Barbi E, Lagona F, Marsili M, Vaupel JW, Wachter KW. The plateau of human mortality: Demography of longevity pioneers. Science. 2018;360(6396):1459–1461. doi:10.1126/science.aat3119
At a glance
Starting from the data collected by ISTAT on about 4000 Italian people between 105 and 110 years old, a research group headed by La Sapienza University of Rome, has shown that the mortality curve in this age group stops growing. “The data studied, carefully documented – explains Elisabetta Barbi, Sapienza – lead to the conclusion that the mortality curve increases exponentially until the age of about 80 years, but then decelerates until it reaches a plateau, that is a constant trend, after 105 years”.
What is already known
According to what is known as Gompertz’s law (which the mathematician Benjamin Gompertz proposed in 1825) the probability of dying doubles every eight years. This seems to be the rule for people in their 30s to 80s, but there is no agreement among researchers about what happens at very old age mortality rates.
If the curve continues to increase exponentially it reaches a maximum limit beyond which life cannot extend, but it has also been hypothesized that the curve decelerates and slows down in later life.
The difficulty of finding data on mortality year by year and not aggregated by age group together with the phenomenon of “age exageration” are the main limits against which researchers clash in verifying these demographic models.
Design and Method
The study is based on ISTAT data including 3836 cases (463 males) of people aged 105 or older, between 2009 and 2015. For several reasons these data allow, according to the researchers, an estimation of mortality rates with an accuracy and precision not previously available.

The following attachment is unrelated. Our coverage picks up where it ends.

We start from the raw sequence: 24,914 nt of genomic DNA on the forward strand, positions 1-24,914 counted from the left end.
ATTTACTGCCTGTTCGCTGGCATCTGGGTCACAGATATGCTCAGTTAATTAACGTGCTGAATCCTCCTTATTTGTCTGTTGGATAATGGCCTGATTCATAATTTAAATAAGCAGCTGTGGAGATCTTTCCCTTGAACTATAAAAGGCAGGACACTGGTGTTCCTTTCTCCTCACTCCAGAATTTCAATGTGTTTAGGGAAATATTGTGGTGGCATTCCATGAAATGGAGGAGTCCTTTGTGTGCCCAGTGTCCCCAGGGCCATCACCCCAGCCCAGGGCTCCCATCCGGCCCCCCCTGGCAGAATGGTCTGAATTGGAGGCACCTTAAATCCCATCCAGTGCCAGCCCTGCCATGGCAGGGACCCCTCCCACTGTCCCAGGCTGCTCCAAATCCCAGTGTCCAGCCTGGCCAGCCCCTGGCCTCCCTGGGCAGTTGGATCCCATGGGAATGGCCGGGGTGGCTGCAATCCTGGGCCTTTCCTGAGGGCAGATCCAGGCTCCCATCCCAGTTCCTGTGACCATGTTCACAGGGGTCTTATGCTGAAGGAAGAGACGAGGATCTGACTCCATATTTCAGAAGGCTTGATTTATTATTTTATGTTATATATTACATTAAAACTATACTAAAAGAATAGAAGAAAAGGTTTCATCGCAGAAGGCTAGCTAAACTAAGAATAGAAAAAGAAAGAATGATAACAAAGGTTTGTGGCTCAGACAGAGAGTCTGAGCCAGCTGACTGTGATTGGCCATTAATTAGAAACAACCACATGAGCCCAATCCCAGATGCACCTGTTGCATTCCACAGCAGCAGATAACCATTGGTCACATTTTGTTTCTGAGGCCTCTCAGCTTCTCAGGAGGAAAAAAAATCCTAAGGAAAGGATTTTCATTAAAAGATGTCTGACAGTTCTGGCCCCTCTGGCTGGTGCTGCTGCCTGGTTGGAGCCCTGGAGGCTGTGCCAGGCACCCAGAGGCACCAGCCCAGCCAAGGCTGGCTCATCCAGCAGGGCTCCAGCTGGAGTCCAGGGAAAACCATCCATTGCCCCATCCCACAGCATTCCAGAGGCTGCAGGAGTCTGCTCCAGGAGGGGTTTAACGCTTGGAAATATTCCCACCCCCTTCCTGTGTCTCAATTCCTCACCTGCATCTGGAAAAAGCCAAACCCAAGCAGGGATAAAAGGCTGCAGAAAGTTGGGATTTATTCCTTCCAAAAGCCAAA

- ISTAT has collected death, birth and survival certificates in an attempt to minimize the possibility of “age exaggeration”.
- The researchers traced individual survival trajectories from one year to the next, rather than grouping people into age groups as they had done earlier studies combining datasets.
- Focusing only on Italy, which has one of the highest per capita centenarian rates in the world, avoids the problem of variability in data collection between different sources: validation procedures have been developed for this specific population segment and meet the criteria of the International Database of Longevity (IDL) protocol.
According to the demographic model described, the mortality curve decelerates after the age of 80 and becomes constant after the age of 105 (see graph).
Another interesting finding from the research is that for the younger generation of births, mortality levels are slightly lower. Combined with the growth of super centenarians in recent years, this would indicate that longevity is continuing to increase over time and that a limit, if any, has not been reached.
The data analyzed concern the specific Italian context and it is not clear whether they can be generalized, given that previous research aggregating data from different countries has not led to the same results.
The issue of the limits of longevity has been widely debated for years: other criticisms and doubts about possible limits of this research are presented in the letters to the journal.
The main novelty of the study is that it questions the notion of a limit beyond which it is not possible to extend human life, hypothesized by previous studies, reopening the debate on longevity.
What the prospects
A plateau in mortality at an extremely advanced age has been observed in other species (fruit flies, some worms, etc.): the confirmation of this trend also in man is in line with evolutionary ageing theories.
The evolutionary theories of senescence – the theory of the accumulation of mutations and age-dependent effects of the genetic load – offer promising elements for a joint explanation of both the phases of exponential increase and this plateau. To put it simply: the more fragile subjects tend to die earlier, while the stronger or “genetically luckier” ones can live to extreme ages.
By Francesca Memini